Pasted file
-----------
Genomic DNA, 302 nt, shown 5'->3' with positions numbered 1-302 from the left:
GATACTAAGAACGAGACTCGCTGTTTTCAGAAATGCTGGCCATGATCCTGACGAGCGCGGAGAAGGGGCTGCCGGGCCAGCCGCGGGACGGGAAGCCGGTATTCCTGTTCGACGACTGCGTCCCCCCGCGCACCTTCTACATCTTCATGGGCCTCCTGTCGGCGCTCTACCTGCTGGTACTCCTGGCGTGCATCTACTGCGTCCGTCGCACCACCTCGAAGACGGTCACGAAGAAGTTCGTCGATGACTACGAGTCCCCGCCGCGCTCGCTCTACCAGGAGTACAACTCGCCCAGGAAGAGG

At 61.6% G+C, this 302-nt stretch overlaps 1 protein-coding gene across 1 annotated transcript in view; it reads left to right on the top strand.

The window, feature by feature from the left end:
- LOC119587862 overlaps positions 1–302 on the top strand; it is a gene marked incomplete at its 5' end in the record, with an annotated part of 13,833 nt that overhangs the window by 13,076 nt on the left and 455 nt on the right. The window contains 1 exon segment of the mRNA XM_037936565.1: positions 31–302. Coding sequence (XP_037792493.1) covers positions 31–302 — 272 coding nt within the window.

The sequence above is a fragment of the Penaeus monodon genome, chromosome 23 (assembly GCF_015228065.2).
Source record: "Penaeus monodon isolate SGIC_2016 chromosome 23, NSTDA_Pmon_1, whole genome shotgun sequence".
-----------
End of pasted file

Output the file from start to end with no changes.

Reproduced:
Genomic DNA, 302 nt, shown 5'->3' with positions numbered 1-302 from the left:
GATACTAAGAACGAGACTCGCTGTTTTCAGAAATGCTGGCCATGATCCTGACGAGCGCGGAGAAGGGGCTGCCGGGCCAGCCGCGGGACGGGAAGCCGGTATTCCTGTTCGACGACTGCGTCCCCCCGCGCACCTTCTACATCTTCATGGGCCTCCTGTCGGCGCTCTACCTGCTGGTACTCCTGGCGTGCATCTACTGCGTCCGTCGCACCACCTCGAAGACGGTCACGAAGAAGTTCGTCGATGACTACGAGTCCCCGCCGCGCTCGCTCTACCAGGAGTACAACTCGCCCAGGAAGAGG

At 61.6% G+C, this 302-nt stretch overlaps 1 protein-coding gene across 1 annotated transcript in view; it reads left to right on the top strand.

The window, feature by feature from the left end:
- LOC119587862 overlaps positions 1–302 on the top strand; it is a gene marked incomplete at its 5' end in the record, with an annotated part of 13,833 nt that overhangs the window by 13,076 nt on the left and 455 nt on the right. The window contains 1 exon segment of the mRNA XM_037936565.1: positions 31–302. Coding sequence (XP_037792493.1) covers positions 31–302 — 272 coding nt within the window.

The sequence above is a fragment of the Penaeus monodon genome, chromosome 23 (assembly GCF_015228065.2).
Source record: "Penaeus monodon isolate SGIC_2016 chromosome 23, NSTDA_Pmon_1, whole genome shotgun sequence".